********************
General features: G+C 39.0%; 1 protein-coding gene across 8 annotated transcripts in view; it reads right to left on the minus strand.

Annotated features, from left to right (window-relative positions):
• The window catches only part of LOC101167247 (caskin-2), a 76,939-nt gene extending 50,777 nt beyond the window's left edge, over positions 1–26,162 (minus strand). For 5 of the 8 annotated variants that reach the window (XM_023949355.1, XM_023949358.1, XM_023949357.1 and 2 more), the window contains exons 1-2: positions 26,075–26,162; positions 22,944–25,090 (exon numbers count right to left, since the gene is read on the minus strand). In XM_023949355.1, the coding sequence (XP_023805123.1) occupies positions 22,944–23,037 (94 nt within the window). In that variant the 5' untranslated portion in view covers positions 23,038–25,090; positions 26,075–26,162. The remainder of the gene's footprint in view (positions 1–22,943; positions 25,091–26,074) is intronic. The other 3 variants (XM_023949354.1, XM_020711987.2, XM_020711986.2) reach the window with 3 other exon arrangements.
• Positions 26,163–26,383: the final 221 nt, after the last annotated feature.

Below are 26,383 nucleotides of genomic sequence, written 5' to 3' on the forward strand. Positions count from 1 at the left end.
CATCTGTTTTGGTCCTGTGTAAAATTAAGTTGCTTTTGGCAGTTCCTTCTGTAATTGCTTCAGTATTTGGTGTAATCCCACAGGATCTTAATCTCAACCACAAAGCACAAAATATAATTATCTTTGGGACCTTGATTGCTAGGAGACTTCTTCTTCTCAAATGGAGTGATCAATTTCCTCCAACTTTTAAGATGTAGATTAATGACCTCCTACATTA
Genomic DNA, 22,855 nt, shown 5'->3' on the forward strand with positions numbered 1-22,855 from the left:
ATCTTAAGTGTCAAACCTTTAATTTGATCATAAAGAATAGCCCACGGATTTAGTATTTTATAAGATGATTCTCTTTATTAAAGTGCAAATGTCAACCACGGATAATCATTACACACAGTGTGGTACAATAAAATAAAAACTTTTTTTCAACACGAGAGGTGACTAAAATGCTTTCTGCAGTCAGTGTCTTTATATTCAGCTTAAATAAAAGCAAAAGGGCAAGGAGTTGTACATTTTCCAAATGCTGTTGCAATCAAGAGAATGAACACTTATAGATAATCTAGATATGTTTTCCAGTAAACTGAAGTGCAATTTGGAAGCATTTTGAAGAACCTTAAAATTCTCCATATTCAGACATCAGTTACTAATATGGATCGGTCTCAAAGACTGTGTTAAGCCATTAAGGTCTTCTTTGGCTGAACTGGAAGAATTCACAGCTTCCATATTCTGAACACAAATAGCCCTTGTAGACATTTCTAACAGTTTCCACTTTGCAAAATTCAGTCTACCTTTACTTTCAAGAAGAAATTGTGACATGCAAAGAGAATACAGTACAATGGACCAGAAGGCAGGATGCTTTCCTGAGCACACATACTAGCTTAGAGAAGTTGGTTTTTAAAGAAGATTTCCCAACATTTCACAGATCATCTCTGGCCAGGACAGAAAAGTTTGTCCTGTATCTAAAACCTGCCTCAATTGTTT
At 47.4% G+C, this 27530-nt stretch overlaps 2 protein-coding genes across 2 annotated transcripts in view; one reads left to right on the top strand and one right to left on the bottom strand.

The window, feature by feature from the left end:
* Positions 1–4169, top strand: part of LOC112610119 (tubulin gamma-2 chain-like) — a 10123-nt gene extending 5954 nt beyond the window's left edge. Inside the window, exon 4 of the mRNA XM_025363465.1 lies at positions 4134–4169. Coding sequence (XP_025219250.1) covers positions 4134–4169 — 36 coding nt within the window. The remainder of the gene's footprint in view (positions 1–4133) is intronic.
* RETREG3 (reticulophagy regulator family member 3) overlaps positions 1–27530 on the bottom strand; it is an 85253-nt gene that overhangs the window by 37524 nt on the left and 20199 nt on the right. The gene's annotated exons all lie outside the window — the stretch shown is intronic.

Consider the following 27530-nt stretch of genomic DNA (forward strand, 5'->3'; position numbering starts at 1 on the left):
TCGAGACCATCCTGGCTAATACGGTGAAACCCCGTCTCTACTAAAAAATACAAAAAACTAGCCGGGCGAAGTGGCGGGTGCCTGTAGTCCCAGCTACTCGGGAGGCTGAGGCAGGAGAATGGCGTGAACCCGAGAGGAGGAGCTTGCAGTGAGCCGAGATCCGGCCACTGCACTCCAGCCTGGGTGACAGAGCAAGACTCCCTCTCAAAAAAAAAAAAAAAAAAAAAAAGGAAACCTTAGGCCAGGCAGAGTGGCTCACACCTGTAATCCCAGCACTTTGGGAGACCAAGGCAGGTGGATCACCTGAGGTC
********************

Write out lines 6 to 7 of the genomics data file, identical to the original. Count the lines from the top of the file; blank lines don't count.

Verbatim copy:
CATCTGTTTTGGTCCTGTGTAAAATTAAGTTGCTTTTGGCAGTTCCTTCTGTAATTGCTTCAGTATTTGGTGTAATCCCACAGGATCTTAATCTCAACCACAAAGCACAAAATATAATTATCTTTGGGACCTTGATTGCTAGGAGACTTCTTCTTCTCAAATGGAGTGATCAATTTCCTCCAACTTTTAAGATGTAGATTAATGACCTCCTACATTA
Genomic DNA, 22,855 nt, shown 5'->3' on the forward strand with positions numbered 1-22,855 from the left: